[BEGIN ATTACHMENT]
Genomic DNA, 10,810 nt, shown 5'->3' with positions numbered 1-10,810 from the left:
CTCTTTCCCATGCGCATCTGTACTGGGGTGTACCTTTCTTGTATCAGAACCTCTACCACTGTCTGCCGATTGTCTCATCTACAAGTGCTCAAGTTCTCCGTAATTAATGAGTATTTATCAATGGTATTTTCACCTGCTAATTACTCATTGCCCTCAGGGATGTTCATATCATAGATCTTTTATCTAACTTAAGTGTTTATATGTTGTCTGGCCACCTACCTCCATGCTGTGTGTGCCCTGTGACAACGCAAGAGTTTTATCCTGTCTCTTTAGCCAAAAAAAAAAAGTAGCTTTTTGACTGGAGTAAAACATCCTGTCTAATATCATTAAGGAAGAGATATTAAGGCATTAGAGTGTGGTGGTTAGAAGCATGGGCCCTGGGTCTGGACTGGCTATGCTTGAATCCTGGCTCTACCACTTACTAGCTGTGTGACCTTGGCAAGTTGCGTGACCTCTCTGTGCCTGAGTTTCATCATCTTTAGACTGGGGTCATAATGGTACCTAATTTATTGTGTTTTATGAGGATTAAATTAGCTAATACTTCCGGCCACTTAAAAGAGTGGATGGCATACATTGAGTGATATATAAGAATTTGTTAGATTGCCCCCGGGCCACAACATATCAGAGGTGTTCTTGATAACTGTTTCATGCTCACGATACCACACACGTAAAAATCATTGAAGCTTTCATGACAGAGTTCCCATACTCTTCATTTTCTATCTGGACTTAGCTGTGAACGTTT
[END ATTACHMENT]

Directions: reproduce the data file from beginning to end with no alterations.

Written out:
Genomic DNA, 10,810 nt, shown 5'->3' with positions numbered 1-10,810 from the left:
CTCTTTCCCATGCGCATCTGTACTGGGGTGTACCTTTCTTGTATCAGAACCTCTACCACTGTCTGCCGATTGTCTCATCTACAAGTGCTCAAGTTCTCCGTAATTAATGAGTATTTATCAATGGTATTTTCACCTGCTAATTACTCATTGCCCTCAGGGATGTTCATATCATAGATCTTTTATCTAACTTAAGTGTTTATATGTTGTCTGGCCACCTACCTCCATGCTGTGTGTGCCCTGTGACAACGCAAGAGTTTTATCCTGTCTCTTTAGCCAAAAAAAAAAAGTAGCTTTTTGACTGGAGTAAAACATCCTGTCTAATATCATTAAGGAAGAGATATTAAGGCATTAGAGTGTGGTGGTTAGAAGCATGGGCCCTGGGTCTGGACTGGCTATGCTTGAATCCTGGCTCTACCACTTACTAGCTGTGTGACCTTGGCAAGTTGCGTGACCTCTCTGTGCCTGAGTTTCATCATCTTTAGACTGGGGTCATAATGGTACCTAATTTATTGTGTTTTATGAGGATTAAATTAGCTAATACTTCCGGCCACTTAAAAGAGTGGATGGCATACATTGAGTGATATATAAGAATTTGTTAGATTGCCCCCGGGCCACAACATATCAGAGGTGTTCTTGATAACTGTTTCATGCTCACGATACCACACACGTAAAAATCATTGAAGCTTTCATGACAGAGTTCCCATACTCTTCATTTTCTATCTGGACTTAGCTGTGAACGTTT